Council Vice President James Kaechele has been walking past this pollinator garden along the Queensboro Bridge for four years. It’s a garden in which staghorn sumac (Rhus typhina) is functioning as a beautiful mid-sized tree, providing stature and shading other plants. Photos by James Kaechele


“I’ve got to say, they impress me,” James says. “The Rhus typhina of my childhood grew on the side of the highway in compacted, poor, shallow soils. But here, it’s being used very much intentionally. Rhus typhina is an underappreciated and underutilized eastern North American native that urban foresters and other landscape managers should include more often: It’s tough and can easily grow in exposed and drought-prone sites, in sun or part shade. The spires of red fruits shown here dazzle in the afternoon light, and they’ll stay that vibrant through the rest of the summer.”


The fruit of staghorn sumac is borne in a cone-shaped cluster of tiny drupes that are covered in velvety red hairs (hairs that bring to mind a stag’s horn). Deer and rabbits will browse sumac but it usually responds vigorously to such “trimming.” It’s not the favorite fruit of songbirds, but some species like cedar waxwings, chickadees, and nuthatches will eat it in the winter, when there’s little else left.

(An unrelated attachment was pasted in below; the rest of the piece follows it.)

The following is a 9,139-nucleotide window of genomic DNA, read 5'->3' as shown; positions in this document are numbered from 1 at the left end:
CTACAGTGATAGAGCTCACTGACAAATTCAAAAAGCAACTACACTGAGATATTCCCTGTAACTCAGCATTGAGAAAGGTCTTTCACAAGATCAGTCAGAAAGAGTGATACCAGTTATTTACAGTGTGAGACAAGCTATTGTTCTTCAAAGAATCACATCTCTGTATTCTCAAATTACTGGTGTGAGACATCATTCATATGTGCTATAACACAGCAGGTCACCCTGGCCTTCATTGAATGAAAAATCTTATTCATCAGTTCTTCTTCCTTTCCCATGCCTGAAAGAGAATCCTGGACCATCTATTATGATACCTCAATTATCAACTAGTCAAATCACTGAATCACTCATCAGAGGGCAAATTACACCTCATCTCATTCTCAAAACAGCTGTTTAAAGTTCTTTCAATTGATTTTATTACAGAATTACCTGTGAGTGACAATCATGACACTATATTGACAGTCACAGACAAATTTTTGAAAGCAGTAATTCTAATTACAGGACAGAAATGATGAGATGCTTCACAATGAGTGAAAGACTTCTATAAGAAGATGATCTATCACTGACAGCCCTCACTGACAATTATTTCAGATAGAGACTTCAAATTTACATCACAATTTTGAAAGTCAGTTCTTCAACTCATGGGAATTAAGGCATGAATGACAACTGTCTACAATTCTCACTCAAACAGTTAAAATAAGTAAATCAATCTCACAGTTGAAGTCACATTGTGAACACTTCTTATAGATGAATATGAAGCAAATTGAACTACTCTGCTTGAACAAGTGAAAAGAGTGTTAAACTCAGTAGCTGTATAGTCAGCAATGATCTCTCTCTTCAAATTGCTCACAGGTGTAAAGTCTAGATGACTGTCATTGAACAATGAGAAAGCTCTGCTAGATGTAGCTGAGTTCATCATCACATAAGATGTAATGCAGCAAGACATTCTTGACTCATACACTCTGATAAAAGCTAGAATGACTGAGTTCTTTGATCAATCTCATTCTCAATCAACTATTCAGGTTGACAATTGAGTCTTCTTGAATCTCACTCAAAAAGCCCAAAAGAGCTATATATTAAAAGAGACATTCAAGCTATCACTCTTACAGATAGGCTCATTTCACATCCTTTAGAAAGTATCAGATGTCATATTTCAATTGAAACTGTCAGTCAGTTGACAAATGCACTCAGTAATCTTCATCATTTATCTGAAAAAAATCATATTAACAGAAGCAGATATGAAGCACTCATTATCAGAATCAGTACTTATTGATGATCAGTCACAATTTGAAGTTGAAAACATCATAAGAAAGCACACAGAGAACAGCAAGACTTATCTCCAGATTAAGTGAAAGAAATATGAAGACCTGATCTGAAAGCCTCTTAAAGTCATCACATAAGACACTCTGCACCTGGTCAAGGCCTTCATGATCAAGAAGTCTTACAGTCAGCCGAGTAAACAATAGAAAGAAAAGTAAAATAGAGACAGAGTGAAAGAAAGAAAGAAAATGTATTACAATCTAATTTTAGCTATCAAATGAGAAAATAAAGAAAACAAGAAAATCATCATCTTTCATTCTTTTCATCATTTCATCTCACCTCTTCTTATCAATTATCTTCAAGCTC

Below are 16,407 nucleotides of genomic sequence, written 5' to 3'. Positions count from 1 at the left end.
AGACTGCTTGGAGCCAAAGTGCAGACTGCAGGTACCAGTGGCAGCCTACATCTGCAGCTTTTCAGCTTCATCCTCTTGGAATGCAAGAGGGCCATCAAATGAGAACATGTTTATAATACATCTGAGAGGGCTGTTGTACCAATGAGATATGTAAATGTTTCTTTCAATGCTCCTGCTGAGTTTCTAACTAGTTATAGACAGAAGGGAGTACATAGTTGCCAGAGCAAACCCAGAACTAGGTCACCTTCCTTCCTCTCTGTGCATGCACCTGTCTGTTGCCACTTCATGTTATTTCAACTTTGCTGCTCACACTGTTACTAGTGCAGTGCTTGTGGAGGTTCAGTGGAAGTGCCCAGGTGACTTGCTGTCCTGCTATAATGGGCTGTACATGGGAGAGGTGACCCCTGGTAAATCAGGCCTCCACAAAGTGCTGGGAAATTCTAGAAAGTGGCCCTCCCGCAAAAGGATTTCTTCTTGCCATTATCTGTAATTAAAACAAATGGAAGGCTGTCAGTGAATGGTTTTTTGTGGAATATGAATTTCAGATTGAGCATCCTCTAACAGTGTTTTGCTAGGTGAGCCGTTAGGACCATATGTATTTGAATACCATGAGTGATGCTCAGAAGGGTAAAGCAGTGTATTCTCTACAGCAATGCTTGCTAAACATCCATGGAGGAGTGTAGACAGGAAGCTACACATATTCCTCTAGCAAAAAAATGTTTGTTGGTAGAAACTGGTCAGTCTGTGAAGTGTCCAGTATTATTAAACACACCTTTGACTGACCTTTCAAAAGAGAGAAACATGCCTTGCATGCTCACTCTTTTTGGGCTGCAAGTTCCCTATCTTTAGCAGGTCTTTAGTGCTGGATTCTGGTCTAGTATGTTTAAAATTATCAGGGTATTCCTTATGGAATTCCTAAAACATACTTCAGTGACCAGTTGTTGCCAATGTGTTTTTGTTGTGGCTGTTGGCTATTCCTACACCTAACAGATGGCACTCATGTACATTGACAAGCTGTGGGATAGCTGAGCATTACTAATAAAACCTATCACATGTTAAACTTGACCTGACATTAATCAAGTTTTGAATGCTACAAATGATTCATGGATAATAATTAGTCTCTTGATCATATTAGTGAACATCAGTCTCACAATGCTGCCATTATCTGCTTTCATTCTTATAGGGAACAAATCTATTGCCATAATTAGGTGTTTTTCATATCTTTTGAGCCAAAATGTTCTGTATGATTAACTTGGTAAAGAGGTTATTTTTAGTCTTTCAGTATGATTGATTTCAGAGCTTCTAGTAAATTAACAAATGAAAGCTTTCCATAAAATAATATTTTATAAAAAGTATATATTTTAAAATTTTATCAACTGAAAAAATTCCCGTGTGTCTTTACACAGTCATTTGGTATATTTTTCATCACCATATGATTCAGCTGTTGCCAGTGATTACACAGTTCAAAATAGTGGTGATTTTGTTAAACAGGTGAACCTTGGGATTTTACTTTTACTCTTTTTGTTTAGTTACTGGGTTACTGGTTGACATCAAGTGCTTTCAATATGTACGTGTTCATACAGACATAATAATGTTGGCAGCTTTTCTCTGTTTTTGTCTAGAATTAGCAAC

Staghorn sumac at the terminus of the pollinator garden by the Queensboro Bridge. This small tree or large shrub can get 15 to 25 feet tall in cities. It can be expected to sucker and form groves, or colonies; here the spread of the colony is limited by hardscape. Staghorn sumac has no serious disease or insect problems. It is said to tolerate juglone from nearby black walnut trees. Importantly for urban settings, it tolerates road salt spray. Rhus typhina is cold-hardy to Zone 3b.


Staghorn sumac fall color can be a showy progression of yellow to orange and red. Sometimes folks confuse staghorn sumac with tree of heaven (Ailanthus altissima), but sumac’s leaves have serrated margins, while tree of heaven’s leaves have smooth margins.